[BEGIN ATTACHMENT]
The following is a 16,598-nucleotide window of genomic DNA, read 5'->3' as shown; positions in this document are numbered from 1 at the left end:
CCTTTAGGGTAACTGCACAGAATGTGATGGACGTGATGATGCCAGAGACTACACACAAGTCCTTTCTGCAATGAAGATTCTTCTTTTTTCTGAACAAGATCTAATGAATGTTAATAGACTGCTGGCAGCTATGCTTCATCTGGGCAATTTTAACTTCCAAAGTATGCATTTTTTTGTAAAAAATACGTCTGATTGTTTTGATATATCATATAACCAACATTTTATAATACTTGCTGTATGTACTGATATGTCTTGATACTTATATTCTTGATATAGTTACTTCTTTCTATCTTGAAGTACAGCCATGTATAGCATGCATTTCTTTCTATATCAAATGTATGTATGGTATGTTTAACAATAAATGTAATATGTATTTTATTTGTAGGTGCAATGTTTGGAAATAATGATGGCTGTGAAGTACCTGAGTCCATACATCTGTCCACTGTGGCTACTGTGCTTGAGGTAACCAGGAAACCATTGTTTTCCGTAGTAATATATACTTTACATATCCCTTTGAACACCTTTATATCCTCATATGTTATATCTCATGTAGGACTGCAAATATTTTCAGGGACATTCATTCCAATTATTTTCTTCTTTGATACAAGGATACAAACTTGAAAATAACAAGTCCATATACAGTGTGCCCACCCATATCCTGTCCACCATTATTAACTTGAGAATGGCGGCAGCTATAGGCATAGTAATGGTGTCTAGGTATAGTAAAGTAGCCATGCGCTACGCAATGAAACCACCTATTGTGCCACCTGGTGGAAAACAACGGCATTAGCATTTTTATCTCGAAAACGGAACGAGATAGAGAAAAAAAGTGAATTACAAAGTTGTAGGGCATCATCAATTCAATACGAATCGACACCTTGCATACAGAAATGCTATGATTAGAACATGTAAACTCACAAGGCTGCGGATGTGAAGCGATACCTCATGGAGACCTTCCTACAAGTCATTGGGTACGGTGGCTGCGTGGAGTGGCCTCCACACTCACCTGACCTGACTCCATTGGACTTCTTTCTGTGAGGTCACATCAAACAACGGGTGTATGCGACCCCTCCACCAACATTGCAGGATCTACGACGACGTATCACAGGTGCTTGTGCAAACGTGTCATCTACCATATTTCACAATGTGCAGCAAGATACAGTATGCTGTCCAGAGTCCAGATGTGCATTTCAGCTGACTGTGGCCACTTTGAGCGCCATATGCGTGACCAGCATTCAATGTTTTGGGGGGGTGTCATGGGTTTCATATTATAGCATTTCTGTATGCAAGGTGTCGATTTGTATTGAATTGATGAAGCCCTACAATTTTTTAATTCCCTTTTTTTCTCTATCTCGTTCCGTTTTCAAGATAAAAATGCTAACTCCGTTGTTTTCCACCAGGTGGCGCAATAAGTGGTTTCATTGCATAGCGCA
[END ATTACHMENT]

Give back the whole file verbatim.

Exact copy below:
The following is a 16,598-nucleotide window of genomic DNA, read 5'->3' as shown; positions in this document are numbered from 1 at the left end:
CCTTTAGGGTAACTGCACAGAATGTGATGGACGTGATGATGCCAGAGACTACACACAAGTCCTTTCTGCAATGAAGATTCTTCTTTTTTCTGAACAAGATCTAATGAATGTTAATAGACTGCTGGCAGCTATGCTTCATCTGGGCAATTTTAACTTCCAAAGTATGCATTTTTTTGTAAAAAATACGTCTGATTGTTTTGATATATCATATAACCAACATTTTATAATACTTGCTGTATGTACTGATATGTCTTGATACTTATATTCTTGATATAGTTACTTCTTTCTATCTTGAAGTACAGCCATGTATAGCATGCATTTCTTTCTATATCAAATGTATGTATGGTATGTTTAACAATAAATGTAATATGTATTTTATTTGTAGGTGCAATGTTTGGAAATAATGATGGCTGTGAAGTACCTGAGTCCATACATCTGTCCACTGTGGCTACTGTGCTTGAGGTAACCAGGAAACCATTGTTTTCCGTAGTAATATATACTTTACATATCCCTTTGAACACCTTTATATCCTCATATGTTATATCTCATGTAGGACTGCAAATATTTTCAGGGACATTCATTCCAATTATTTTCTTCTTTGATACAAGGATACAAACTTGAAAATAACAAGTCCATATACAGTGTGCCCACCCATATCCTGTCCACCATTATTAACTTGAGAATGGCGGCAGCTATAGGCATAGTAATGGTGTCTAGGTATAGTAAAGTAGCCATGCGCTACGCAATGAAACCACCTATTGTGCCACCTGGTGGAAAACAACGGCATTAGCATTTTTATCTCGAAAACGGAACGAGATAGAGAAAAAAAGTGAATTACAAAGTTGTAGGGCATCATCAATTCAATACGAATCGACACCTTGCATACAGAAATGCTATGATTAGAACATGTAAACTCACAAGGCTGCGGATGTGAAGCGATACCTCATGGAGACCTTCCTACAAGTCATTGGGTACGGTGGCTGCGTGGAGTGGCCTCCACACTCACCTGACCTGACTCCATTGGACTTCTTTCTGTGAGGTCACATCAAACAACGGGTGTATGCGACCCCTCCACCAACATTGCAGGATCTACGACGACGTATCACAGGTGCTTGTGCAAACGTGTCATCTACCATATTTCACAATGTGCAGCAAGATACAGTATGCTGTCCAGAGTCCAGATGTGCATTTCAGCTGACTGTGGCCACTTTGAGCGCCATATGCGTGACCAGCATTCAATGTTTTGGGGGGGTGTCATGGGTTTCATATTATAGCATTTCTGTATGCAAGGTGTCGATTTGTATTGAATTGATGAAGCCCTACAATTTTTTAATTCCCTTTTTTTCTCTATCTCGTTCCGTTTTCAAGATAAAAATGCTAACTCCGTTGTTTTCCACCAGGTGGCGCAATAAGTGGTTTCATTGCATAGCGCA